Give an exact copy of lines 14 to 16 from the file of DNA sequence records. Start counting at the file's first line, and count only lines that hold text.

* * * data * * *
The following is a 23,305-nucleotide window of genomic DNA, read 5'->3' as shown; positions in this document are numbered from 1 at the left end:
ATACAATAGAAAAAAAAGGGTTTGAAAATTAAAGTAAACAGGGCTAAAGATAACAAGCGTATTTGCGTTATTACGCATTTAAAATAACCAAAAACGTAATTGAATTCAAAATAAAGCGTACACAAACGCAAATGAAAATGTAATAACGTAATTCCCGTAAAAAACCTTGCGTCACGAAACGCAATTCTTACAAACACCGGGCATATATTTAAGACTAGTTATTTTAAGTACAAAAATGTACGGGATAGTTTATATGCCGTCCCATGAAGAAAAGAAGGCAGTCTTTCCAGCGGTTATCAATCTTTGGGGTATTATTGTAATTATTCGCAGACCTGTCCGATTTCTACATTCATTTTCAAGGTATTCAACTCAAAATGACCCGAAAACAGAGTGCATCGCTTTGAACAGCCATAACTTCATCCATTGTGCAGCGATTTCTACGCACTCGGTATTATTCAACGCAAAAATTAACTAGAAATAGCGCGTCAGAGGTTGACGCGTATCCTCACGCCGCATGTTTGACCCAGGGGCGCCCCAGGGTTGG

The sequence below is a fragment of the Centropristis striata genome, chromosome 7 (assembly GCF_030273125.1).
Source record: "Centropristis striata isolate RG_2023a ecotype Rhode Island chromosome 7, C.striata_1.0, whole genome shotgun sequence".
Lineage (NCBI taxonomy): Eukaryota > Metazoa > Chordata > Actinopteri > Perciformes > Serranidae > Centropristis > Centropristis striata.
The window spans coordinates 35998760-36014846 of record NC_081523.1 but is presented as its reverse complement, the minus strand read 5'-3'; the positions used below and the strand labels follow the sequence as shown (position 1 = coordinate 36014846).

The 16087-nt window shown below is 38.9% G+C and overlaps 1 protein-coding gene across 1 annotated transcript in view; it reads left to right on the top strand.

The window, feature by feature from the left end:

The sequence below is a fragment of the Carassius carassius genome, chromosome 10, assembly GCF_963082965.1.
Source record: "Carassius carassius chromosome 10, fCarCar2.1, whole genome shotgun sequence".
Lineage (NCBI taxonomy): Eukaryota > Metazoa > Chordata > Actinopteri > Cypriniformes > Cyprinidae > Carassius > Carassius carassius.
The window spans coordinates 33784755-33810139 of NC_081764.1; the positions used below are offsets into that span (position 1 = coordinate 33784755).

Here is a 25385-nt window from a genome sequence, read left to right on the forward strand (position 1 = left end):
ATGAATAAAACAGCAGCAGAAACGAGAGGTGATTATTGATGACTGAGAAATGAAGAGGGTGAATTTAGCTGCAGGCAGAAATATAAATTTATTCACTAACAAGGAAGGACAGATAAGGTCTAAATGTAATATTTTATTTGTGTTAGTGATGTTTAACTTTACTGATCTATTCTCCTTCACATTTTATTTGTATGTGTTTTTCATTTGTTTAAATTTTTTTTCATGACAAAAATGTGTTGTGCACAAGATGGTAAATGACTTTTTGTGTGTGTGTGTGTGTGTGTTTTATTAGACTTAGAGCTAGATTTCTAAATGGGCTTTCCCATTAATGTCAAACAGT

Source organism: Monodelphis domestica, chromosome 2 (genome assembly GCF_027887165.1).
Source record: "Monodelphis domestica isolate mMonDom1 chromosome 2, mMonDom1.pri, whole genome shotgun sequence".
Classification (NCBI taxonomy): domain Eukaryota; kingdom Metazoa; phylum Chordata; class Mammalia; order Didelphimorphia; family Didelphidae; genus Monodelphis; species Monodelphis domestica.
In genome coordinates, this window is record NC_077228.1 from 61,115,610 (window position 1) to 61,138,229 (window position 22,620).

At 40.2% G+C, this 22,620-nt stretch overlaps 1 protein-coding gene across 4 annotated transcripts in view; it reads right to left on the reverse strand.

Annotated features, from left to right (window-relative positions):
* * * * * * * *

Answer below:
ATGAATAAAACAGCAGCAGAAACGAGAGGTGATTATTGATGACTGAGAAATGAAGAGGGTGAATTTAGCTGCAGGCAGAAATATAAATTTATTCACTAACAAGGAAGGACAGATAAGGTCTAAATGTAATATTTTATTTGTGTTAGTGATGTTTAACTTTACTGATCTATTCTCCTTCACATTTTATTTGTATGTGTTTTTCATTTGTTTAAATTTTTTTTCATGACAAAAATGTGTTGTGCACAAGATGGTAAATGACTTTTTGTGTGTGTGTGTGTGTGTGTTTTATTAGACTTAGAGCTAGATTTCTAAATGGGCTTTCCCATTAATGTCAAACAGT

Source organism: Monodelphis domestica, chromosome 2 (genome assembly GCF_027887165.1).
Source record: "Monodelphis domestica isolate mMonDom1 chromosome 2, mMonDom1.pri, whole genome shotgun sequence".